My, what strange NOPs you have!


While cleaning up my office, I ran across some old documents which reminded me that there are a lot of weird NOP instructions in Windows 95.

Certain early versions of the 80386 processor (manufactured prior to 1987) are known as B1 stepping chips. These early versions of the 80386 had some obscure bugs that affected Windows. For example, if the instruction following a string operation (such as movs) uses opposite-sized addresses from that in the string instruction (for example, if you performed a movs es:[edi], ds:[esi] followed by a mov ax, [bx]) or if the following instruction accessed an opposite-sized stack (for example, if you performed a movs es:[edi], ds:[esi] on a 16-bit stack, and the next instruction was a push), then the movs instruction would not operate correctly. There were quite a few of these tiny little "if all the stars line up exactly right" chip bugs.

Most of the chip bugs only affected mixed 32-bit and 16-bit operations, so if you were running pure 16-bit code or pure 32-bit code, you were unlikely to encounter any of them. And since Windows 3.1 did very little mixed-bitness programming (user-mode code was all-16-bit and kernel-mode code was all-32-bit), these defects didn't really affect Windows 3.1.

Windows 95, on the other hand, contained a lot of mixed-bitness code since it was the transitional operating system that brought people using Windows out of the 16-bit world into the 32-bit world. As a result, code sequences that tripped over these little chip bugs turned up not infrequently.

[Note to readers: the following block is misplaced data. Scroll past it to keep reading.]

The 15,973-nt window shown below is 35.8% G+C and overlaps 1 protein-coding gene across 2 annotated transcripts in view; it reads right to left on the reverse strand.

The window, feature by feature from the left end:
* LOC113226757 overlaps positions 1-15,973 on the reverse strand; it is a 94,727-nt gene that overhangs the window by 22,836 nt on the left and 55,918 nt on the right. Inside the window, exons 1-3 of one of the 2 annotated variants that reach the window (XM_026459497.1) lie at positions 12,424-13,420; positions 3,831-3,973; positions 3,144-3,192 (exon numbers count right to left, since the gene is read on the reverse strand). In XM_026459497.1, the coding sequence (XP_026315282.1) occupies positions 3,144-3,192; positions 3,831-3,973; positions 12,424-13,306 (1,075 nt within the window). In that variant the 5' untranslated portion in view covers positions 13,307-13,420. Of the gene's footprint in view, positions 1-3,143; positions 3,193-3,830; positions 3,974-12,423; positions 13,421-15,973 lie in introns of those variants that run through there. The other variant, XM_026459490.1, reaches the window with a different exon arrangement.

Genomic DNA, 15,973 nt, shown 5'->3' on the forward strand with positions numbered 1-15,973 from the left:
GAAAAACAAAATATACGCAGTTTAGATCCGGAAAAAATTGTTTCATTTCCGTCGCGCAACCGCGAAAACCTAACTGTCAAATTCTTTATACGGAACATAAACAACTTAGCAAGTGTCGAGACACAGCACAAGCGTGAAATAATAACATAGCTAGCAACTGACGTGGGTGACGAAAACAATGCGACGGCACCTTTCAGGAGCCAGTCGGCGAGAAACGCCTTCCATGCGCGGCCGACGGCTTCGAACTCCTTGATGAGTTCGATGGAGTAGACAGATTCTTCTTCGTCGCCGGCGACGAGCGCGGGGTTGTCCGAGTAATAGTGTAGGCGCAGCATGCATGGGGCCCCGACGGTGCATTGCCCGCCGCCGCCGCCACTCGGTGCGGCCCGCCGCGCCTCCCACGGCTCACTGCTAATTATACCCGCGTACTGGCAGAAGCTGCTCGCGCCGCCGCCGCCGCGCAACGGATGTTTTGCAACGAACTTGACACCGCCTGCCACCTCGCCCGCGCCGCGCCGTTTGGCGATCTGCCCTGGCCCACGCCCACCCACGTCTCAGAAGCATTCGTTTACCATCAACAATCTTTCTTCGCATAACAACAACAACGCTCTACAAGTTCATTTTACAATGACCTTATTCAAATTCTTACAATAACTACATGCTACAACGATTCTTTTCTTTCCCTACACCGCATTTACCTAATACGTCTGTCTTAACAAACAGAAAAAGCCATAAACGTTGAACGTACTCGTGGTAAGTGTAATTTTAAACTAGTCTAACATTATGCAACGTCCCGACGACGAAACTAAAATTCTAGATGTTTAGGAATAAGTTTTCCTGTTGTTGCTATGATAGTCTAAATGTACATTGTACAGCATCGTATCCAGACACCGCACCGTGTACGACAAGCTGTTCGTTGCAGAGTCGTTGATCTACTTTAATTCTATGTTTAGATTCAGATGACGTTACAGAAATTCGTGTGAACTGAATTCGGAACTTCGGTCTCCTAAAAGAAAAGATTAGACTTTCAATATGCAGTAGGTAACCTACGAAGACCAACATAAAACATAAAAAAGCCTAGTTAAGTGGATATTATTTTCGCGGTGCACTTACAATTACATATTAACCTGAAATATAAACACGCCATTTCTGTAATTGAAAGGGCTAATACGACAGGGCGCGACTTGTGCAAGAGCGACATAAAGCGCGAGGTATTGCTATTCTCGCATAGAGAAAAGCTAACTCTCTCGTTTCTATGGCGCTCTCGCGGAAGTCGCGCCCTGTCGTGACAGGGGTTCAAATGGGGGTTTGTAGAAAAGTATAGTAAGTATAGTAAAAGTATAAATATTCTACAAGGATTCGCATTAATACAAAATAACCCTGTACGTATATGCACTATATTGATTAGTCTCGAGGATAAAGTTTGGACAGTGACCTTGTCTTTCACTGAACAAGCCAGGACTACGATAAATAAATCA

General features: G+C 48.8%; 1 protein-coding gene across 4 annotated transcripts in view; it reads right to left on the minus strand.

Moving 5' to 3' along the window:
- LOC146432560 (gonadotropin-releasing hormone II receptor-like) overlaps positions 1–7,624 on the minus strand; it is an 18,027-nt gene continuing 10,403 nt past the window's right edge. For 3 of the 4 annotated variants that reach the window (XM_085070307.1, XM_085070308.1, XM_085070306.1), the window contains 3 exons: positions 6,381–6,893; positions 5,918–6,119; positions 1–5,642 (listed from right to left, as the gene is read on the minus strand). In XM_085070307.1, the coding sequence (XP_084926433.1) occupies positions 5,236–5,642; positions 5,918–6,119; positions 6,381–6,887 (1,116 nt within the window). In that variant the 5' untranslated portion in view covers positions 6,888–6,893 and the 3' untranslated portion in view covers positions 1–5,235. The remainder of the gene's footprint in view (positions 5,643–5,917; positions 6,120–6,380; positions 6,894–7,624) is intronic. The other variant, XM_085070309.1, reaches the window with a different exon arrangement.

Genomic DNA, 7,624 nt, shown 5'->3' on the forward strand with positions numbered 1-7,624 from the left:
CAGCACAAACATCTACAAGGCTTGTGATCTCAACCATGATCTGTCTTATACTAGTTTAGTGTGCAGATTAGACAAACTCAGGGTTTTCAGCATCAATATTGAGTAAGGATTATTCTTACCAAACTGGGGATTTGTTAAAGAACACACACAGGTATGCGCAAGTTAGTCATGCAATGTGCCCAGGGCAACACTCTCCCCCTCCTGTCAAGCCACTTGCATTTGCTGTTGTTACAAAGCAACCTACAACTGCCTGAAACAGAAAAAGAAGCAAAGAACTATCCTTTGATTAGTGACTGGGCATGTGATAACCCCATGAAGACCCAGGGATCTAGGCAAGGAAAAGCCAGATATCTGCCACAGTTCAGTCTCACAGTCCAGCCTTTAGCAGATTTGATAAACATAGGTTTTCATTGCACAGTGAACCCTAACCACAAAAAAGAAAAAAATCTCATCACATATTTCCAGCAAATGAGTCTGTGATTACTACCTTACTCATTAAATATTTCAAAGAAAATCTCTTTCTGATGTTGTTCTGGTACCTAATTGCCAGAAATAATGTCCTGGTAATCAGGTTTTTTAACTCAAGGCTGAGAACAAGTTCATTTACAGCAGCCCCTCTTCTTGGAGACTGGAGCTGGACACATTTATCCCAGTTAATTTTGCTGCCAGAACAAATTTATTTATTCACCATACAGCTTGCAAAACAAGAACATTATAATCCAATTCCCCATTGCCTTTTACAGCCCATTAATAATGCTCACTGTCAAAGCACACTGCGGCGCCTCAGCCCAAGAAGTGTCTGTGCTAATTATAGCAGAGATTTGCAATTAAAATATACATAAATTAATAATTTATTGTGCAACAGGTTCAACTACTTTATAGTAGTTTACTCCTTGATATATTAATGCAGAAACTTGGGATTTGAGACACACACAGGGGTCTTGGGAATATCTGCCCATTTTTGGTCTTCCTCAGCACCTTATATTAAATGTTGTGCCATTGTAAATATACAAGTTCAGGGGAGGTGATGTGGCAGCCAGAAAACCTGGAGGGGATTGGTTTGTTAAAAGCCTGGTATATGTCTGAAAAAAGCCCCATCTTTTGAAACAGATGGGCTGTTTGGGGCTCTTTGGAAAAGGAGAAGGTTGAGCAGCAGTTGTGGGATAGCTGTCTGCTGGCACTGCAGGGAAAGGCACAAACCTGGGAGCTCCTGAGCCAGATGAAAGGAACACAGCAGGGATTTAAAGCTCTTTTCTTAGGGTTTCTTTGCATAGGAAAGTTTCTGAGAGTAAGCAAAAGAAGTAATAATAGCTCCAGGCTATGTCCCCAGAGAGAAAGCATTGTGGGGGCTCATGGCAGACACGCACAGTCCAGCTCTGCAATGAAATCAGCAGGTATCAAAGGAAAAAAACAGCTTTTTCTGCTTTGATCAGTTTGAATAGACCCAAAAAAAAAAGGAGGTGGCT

An executive decision had to be made whether to continue supporting these old chips or whether to abandon them. A preliminary market analysis of potential customers showed that there were enough computers running old 80386 chips to be worth making the extra effort to support them.

Everybody who wrote assembly language code was alerted to the various code sequences that would cause problems on a B1 stepping, so that they wouldn't generate those code sequences themselves, and so they could be on the lookout for existing code that might have problems. To supplement the manual scan, I wrote a program that studied all the Windows 95 binaries trying to find these troublesome code sequences. When it brought one to my attention, I studied the offending code, and if I agreed with the program's assessment, I notified the developer who was responsible for the component in question.

In nearly all cases, the troublesome code sequences could be fixed by judicious insertion of NOP statements. If the problem was caused by "instruction of type X followed by instruction of type Y", then you can just insert a NOP between the two instructions to "break up the party" and sidestep the problem. Sometimes, the standard NOP would end up classified as an instruction of type Y, so you had to insert a special kind of NOP, one that was not of type Y.

For example, here's one code sequence from a function which does color format conversion:

        push    si          ; borrow si temporarily

        ; build second 4 pixels
        movzx   si, bl
        mov     ax, redTable[si]
        movzx   si, cl
        or      ax, blueTable[si]
        movzx   si, dl
        or      ax, greenTable[si]

        shl     eax, 16     ; move pixels to high word

        ; build first 4 pixels
        movzx   si, bh
        mov     ax, redTable[si]
        movzx   si, ch
        or      ax, blueTable[si]
        movzx   si, dh
        or      ax, greenTable[si]

        pop     si

        stosd   es:[edi]    ; store 8 pixels
        db      67h, 90h    ; 32-bit NOP fixes stos (B1 stepping)

        dec     wXE